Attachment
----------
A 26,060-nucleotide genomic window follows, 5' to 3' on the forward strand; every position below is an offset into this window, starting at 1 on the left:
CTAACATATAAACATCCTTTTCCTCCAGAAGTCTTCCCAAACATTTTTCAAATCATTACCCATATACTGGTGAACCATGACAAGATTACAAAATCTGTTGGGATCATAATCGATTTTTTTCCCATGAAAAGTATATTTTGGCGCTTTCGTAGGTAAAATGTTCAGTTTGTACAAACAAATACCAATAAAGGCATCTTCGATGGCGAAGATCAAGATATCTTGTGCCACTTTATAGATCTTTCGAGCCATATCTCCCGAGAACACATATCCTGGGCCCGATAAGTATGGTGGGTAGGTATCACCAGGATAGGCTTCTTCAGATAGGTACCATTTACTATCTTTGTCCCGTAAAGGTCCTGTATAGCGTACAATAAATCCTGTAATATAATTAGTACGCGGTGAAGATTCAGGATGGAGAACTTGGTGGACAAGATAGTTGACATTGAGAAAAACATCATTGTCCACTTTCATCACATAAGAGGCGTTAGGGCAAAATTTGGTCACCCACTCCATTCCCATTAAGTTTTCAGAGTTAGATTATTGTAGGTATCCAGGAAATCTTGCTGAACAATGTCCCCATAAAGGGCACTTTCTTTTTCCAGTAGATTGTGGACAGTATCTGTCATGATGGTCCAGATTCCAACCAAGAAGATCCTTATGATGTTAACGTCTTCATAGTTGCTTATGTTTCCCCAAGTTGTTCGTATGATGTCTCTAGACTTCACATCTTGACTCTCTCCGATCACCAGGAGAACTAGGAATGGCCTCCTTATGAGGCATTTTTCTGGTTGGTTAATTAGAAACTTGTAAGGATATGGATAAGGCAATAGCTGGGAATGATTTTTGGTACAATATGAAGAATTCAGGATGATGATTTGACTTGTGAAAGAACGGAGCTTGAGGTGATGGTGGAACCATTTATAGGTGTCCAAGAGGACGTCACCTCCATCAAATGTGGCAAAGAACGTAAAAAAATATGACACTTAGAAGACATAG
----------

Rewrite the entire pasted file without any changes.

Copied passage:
A 26,060-nucleotide genomic window follows, 5' to 3' on the forward strand; every position below is an offset into this window, starting at 1 on the left:
CTAACATATAAACATCCTTTTCCTCCAGAAGTCTTCCCAAACATTTTTCAAATCATTACCCATATACTGGTGAACCATGACAAGATTACAAAATCTGTTGGGATCATAATCGATTTTTTTCCCATGAAAAGTATATTTTGGCGCTTTCGTAGGTAAAATGTTCAGTTTGTACAAACAAATACCAATAAAGGCATCTTCGATGGCGAAGATCAAGATATCTTGTGCCACTTTATAGATCTTTCGAGCCATATCTCCCGAGAACACATATCCTGGGCCCGATAAGTATGGTGGGTAGGTATCACCAGGATAGGCTTCTTCAGATAGGTACCATTTACTATCTTTGTCCCGTAAAGGTCCTGTATAGCGTACAATAAATCCTGTAATATAATTAGTACGCGGTGAAGATTCAGGATGGAGAACTTGGTGGACAAGATAGTTGACATTGAGAAAAACATCATTGTCCACTTTCATCACATAAGAGGCGTTAGGGCAAAATTTGGTCACCCACTCCATTCCCATTAAGTTTTCAGAGTTAGATTATTGTAGGTATCCAGGAAATCTTGCTGAACAATGTCCCCATAAAGGGCACTTTCTTTTTCCAGTAGATTGTGGACAGTATCTGTCATGATGGTCCAGATTCCAACCAAGAAGATCCTTATGATGTTAACGTCTTCATAGTTGCTTATGTTTCCCCAAGTTGTTCGTATGATGTCTCTAGACTTCACATCTTGACTCTCTCCGATCACCAGGAGAACTAGGAATGGCCTCCTTATGAGGCATTTTTCTGGTTGGTTAATTAGAAACTTGTAAGGATATGGATAAGGCAATAGCTGGGAATGATTTTTGGTACAATATGAAGAATTCAGGATGATGATTTGACTTGTGAAAGAACGGAGCTTGAGGTGATGGTGGAACCATTTATAGGTGTCCAAGAGGACGTCACCTCCATCAAATGTGGCAAAGAACGTAAAAAAATATGACACTTAGAAGACATAG